Sirkett believes NSSL’s entertainment service, CrewVision, could provide a simple and cost-effective way for shipowners to tackle these issues. It runs via satellite communication system VSAT, rather than over broadband, and gives crew access to a wide range of television programmes, documentaries, films, including recent cinema releases, news, and sports reports. These all get refreshed regularly, typically overnight, from on-shore ground stations. So far about 750 ships have expressed interest in the service.
While crew might find the same film and television content online and can watch it on a phone or iPad, Sirkett hopes that providing CrewVision on HDMI television in communal areas will help to create a social space that will draw crew out of their bedrooms and interact. He acknowledged that the size of communal areas varied but aimed for at least one 50–60 inch television to supports a communal movie area, while other smaller televisions could be used elsewhere to catch up on news or sports reports. “A lot of ships are becoming ‘dry’ [alcohol-free] so this balancing the loss of a socialising area and creates another place to get together,” he said.
Importantly, as the service is provided over VSAT, it may free broadband aboard the vessel as the crew is encouraged to socialise rather than surf the internet alone in their rooms. NSSLGlobal has recently been in discussions with a Philippine TV provider as it is conscious of catering for multinational crews, Sirkett added.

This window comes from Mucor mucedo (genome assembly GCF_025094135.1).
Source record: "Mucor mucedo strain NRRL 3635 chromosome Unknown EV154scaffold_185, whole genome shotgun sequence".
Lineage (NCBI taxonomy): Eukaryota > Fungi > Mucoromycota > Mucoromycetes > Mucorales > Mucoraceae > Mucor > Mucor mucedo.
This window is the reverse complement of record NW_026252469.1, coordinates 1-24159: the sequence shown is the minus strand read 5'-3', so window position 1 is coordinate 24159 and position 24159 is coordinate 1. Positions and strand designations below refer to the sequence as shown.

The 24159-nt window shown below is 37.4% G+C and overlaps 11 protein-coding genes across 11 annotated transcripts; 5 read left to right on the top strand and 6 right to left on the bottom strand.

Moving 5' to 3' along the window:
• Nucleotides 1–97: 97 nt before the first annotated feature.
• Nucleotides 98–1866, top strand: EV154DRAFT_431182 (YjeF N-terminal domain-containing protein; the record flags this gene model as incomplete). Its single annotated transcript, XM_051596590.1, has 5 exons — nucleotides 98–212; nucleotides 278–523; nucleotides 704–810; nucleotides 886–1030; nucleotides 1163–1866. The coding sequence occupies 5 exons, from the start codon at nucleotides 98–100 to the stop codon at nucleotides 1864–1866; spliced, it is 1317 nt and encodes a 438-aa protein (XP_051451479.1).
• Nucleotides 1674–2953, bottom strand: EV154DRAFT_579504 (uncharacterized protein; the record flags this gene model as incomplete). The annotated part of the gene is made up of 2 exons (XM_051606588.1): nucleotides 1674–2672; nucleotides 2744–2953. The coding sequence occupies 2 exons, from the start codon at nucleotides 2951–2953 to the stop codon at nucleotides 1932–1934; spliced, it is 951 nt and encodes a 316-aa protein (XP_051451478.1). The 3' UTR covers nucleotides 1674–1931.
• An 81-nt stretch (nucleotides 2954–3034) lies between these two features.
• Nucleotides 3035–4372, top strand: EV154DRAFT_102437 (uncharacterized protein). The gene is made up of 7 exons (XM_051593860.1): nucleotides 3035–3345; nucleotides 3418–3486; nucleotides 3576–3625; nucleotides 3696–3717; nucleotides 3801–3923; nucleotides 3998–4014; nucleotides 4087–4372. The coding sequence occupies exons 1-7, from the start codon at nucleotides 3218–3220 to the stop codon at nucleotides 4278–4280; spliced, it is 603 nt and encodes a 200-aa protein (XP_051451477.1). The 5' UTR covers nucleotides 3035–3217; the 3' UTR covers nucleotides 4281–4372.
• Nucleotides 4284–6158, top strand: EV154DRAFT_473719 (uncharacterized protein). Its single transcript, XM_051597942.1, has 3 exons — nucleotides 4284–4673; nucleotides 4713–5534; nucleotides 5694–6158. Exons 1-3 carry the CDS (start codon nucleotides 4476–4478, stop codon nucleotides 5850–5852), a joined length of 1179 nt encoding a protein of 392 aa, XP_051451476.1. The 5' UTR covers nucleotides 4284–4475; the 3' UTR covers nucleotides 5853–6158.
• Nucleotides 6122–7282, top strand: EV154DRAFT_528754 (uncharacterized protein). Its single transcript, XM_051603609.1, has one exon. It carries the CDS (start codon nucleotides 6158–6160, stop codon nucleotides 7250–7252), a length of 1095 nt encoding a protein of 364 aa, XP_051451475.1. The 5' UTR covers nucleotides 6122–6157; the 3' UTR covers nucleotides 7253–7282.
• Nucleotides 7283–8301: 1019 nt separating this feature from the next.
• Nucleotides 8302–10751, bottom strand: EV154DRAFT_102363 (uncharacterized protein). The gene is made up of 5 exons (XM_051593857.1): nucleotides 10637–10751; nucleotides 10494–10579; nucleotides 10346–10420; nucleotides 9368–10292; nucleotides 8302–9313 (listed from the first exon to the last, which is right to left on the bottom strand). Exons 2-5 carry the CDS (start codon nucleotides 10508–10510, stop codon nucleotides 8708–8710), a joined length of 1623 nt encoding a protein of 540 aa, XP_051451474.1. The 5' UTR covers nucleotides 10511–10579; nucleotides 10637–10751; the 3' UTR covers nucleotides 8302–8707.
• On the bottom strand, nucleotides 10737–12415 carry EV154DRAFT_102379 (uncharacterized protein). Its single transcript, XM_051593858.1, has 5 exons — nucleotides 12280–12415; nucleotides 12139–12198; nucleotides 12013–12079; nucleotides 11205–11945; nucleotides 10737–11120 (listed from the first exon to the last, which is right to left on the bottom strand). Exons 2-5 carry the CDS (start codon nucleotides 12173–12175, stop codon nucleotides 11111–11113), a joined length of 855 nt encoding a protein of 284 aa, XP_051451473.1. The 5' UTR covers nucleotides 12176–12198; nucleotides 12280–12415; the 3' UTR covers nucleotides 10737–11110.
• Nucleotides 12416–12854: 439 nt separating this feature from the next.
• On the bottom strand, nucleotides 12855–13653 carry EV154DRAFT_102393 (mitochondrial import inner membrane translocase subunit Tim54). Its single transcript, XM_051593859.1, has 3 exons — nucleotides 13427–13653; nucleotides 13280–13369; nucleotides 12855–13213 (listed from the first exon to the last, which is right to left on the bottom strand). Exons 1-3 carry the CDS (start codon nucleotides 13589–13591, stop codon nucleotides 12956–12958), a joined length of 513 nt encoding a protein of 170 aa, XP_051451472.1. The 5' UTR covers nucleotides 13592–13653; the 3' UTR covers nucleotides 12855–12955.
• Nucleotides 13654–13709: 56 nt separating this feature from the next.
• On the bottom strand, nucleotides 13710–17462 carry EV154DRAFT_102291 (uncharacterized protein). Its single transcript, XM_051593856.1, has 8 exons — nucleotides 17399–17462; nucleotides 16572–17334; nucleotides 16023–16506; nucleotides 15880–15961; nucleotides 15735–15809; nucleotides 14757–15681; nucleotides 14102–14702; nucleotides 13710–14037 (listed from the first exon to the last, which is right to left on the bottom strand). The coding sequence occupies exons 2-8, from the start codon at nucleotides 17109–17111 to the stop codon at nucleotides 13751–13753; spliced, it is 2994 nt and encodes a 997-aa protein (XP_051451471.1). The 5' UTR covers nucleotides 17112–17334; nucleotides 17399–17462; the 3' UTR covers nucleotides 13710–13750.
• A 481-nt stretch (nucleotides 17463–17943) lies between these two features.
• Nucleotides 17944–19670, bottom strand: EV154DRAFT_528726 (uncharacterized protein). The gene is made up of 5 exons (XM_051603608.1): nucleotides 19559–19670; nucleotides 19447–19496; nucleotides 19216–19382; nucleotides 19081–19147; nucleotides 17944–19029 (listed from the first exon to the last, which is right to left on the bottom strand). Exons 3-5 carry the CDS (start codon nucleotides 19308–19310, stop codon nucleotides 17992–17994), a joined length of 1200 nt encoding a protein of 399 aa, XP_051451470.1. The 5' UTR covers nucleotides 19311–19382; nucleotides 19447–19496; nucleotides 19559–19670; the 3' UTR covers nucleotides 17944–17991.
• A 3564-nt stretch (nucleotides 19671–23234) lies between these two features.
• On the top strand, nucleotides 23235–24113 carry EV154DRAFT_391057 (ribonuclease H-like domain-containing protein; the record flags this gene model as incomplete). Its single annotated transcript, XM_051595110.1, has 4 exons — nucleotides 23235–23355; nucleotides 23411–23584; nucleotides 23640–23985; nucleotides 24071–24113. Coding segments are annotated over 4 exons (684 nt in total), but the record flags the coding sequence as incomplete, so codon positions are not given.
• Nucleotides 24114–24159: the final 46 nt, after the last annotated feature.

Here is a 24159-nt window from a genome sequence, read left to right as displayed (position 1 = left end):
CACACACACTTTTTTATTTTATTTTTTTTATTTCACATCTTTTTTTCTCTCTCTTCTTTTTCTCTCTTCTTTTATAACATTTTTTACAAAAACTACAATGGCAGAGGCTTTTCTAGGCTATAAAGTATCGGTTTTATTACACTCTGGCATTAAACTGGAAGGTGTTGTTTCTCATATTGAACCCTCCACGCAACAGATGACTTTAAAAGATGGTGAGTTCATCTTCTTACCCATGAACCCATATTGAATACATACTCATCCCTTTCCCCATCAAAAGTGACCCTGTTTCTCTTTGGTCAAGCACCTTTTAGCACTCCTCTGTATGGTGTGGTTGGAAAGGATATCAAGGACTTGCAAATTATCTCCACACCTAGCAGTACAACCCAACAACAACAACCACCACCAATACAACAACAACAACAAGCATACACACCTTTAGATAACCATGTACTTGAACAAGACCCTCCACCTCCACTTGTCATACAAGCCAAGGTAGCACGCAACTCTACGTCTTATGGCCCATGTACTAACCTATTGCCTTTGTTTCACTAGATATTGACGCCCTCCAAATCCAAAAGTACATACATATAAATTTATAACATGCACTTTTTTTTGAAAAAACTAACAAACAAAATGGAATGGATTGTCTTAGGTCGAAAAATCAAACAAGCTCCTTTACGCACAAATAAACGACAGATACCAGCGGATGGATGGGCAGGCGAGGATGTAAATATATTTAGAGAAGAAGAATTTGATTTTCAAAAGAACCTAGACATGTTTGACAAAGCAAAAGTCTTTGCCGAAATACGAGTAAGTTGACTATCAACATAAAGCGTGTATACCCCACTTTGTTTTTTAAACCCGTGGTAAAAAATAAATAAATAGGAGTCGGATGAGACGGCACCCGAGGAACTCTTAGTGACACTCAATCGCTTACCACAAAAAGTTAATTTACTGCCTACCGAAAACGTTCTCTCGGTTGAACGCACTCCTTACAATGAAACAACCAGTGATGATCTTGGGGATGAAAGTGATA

Sampson welcomed such on board entertainment provision. She believes it will keep seafarers “better in touch with the outside world and it will give them things to talk about among themselves”, although she felt the inclusion of live sports events would be a welcome addition.
However, she said, this kind of service will only truly work in bringing together seafarers if it is given adequate communal spaces with proper and comfortable seating. “This will maximise the benefits to welfare and morale.”
Unfortunately, SIRC’s research suggests that communal spaces on many modern ships are often too small for group activities to be comfortably undertaken and that seating is “very uncomfortable”. SIRC sees this as part of a general deterioration in comfort on board many vessels, and Sampson attributes this to prioritisation of “cost and durability over comfort”.
She believes shipowners should show more concern for leisure and recreational activities, particularly when ships are designed and commissioned. Things like swimming pools, squash courts, decent sized crew messes, barbecue facilities, and bars have “all disappeared from ships just as seafarers need them the most”, said Sampson. “Seafarers have less shore leave, are more fatigued, and are showing signs of deterioration in mental health.”
Whether shipowners are prepared to invest more in the ‘softer’ side of welfare remains to be seen, but as far as Sampson is concerned, leisure and recreation facilities have always been essentials, rather than luxuries.